Pride wears many faces. It is a sneaky thing that isn’t all bad but can quickly become a monster if it is misplaced. To fulfill God’s purpose, we must lay down those things we place above Him.
I asked the following question to a mixed group of folks, (some claiming Christ, others who do not), ranging in age from 11 to 70…
What’s the first thing that pops into your head when you think about pride?
- Feeling good about yourself.
- Being proud of yourself and where you came from.
- In your head; selfish.
- Handling big things on your own. Getting a handle on it, trying to wrap it up pretty, then presenting an incomplete and shallow lie. Then wondering why it’s falling apart.
- Honor and dignity, and when all is lost you don’t back down or stop trying.
- Mega-nationalism; egotism.
- The root of all evil.
- When you have faith in yourself or something else.
- The belief that I am self-sufficient and can be an everywhere it all, fix it all and know it all.
- Fall—as in it comes before the fall (Proverbs 16:18).
- Confidence; strong ethics.
- Arrogance and self-focus; but also positive in a way like confidence. Like doing something well.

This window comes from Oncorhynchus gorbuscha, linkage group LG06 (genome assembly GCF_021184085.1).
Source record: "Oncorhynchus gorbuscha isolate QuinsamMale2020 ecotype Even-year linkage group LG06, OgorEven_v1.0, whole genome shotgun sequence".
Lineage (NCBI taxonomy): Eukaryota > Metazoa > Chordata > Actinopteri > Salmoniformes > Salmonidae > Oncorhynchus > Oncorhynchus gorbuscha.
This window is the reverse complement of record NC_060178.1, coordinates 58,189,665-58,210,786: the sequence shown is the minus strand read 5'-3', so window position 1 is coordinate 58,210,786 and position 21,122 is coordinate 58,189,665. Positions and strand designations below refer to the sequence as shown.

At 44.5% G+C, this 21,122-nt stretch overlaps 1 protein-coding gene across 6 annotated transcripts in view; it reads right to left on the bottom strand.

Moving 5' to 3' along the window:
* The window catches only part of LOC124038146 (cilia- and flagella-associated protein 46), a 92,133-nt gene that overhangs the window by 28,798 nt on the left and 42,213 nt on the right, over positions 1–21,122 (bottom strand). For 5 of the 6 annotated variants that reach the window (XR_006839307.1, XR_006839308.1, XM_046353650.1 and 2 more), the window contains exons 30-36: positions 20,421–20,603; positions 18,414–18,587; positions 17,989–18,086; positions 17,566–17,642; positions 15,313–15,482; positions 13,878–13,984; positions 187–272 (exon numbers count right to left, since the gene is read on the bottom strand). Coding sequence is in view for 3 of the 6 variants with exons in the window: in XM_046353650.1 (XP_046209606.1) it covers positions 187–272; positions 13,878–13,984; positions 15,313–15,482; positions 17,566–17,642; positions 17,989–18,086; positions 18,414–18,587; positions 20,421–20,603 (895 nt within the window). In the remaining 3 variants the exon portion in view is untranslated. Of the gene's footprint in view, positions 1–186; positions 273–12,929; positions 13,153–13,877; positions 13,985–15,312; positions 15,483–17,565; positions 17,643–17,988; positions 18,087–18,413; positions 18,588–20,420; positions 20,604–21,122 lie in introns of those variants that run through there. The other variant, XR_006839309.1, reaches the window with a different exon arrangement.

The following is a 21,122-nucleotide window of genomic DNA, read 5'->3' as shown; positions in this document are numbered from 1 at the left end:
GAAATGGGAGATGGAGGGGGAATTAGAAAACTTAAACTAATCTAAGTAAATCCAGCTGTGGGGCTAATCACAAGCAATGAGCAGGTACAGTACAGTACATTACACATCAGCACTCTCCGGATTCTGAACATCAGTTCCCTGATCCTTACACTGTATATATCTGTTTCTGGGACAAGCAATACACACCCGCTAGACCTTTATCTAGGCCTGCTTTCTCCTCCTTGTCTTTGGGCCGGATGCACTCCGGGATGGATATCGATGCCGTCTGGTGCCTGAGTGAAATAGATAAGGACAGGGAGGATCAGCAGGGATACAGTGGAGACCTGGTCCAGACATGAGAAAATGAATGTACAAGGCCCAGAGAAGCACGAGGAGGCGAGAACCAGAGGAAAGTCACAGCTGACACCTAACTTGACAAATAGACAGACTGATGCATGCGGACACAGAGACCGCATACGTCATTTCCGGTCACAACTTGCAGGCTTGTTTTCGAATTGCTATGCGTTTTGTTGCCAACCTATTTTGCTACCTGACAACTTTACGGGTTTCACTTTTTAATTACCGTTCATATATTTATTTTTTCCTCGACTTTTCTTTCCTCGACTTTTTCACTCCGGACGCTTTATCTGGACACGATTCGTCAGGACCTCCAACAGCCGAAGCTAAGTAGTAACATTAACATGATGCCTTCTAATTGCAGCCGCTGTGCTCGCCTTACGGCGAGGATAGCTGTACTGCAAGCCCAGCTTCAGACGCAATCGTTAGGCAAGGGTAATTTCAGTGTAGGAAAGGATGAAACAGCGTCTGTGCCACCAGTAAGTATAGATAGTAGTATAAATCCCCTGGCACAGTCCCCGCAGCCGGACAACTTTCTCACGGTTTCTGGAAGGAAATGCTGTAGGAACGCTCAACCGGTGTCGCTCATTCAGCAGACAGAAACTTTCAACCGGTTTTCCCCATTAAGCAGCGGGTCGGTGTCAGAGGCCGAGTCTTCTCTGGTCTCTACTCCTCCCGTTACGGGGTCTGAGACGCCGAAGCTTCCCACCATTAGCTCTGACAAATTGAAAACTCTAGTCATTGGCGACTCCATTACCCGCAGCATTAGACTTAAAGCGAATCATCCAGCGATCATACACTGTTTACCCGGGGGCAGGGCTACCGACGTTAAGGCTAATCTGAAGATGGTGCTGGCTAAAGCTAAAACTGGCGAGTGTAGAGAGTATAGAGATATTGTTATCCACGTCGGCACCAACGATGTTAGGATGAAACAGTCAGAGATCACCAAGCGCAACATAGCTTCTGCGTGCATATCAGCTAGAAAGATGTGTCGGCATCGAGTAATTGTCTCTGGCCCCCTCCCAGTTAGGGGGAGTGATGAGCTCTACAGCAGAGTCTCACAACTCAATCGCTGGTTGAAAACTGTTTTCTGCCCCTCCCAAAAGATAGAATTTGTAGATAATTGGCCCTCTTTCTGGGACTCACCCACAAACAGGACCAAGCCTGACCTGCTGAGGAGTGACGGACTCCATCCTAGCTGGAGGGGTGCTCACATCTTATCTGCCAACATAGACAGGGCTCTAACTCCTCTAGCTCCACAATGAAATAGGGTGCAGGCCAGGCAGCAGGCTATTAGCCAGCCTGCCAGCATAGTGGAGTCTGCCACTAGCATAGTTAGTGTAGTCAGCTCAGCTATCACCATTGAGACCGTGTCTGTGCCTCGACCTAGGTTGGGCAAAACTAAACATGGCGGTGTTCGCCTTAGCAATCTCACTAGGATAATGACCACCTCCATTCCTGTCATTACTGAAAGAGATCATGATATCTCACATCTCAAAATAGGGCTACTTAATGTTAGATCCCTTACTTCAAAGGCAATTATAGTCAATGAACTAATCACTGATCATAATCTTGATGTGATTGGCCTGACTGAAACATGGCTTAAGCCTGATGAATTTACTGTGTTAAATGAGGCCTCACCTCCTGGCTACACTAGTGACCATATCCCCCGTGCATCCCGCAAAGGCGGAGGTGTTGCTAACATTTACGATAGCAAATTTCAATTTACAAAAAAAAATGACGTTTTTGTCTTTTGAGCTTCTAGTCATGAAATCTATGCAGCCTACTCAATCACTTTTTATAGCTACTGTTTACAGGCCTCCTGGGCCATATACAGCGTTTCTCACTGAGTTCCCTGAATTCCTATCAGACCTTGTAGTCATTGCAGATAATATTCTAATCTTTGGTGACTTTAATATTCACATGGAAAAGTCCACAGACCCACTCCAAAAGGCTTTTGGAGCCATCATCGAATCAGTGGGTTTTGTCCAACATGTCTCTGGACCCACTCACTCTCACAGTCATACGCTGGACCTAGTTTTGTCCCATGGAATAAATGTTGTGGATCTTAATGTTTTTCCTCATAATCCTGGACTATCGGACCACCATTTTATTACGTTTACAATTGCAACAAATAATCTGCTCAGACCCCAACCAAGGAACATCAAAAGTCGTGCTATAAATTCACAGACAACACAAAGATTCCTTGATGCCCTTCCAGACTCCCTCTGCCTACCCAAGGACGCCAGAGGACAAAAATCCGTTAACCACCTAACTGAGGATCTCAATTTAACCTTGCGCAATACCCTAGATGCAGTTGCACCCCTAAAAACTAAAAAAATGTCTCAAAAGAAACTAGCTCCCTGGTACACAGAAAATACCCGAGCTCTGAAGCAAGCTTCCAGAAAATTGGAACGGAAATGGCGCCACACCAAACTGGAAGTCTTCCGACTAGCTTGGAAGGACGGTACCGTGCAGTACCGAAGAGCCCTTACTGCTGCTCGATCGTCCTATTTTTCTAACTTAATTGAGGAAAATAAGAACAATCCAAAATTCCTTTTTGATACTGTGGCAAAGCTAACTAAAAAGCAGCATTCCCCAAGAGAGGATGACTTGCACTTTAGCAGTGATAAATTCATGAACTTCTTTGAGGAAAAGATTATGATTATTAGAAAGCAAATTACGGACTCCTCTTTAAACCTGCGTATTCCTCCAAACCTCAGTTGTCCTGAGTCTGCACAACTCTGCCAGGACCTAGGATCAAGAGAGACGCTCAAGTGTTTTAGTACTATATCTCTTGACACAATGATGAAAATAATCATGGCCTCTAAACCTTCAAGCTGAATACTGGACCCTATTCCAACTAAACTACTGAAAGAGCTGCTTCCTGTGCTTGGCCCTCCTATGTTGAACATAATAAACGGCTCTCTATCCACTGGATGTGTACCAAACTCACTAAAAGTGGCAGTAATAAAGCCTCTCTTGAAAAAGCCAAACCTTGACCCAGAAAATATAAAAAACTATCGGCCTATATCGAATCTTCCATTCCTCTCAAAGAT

- Self-consumed, lifting oneself up, thinking your wisdom is superior.
I found the variety of responses fascinating. Modern society teaches love yourself more. Evangelical culture preaches be filled with God’s love. But where the Western world falls short, spouting off “Jesus loves you” somehow fails to produce change. It doesn’t delve deep enough. I agree with how one author addresses this issue:
The love of God can be a profound answer to just about any human struggle, but sometimes we can use it in such a way that it becomes a watered down version of profoundly rich truth. For example, sometimes, because of shortcomings in us rather than Scripture, this answer misses the call to “consider others better than yourselves” (Philippians 2:3), or it ignores personal repentance. Sometimes it still allows us and our needs to be at the center of the world, and God becomes our psychic errand boy given the task of inflating our self-esteem.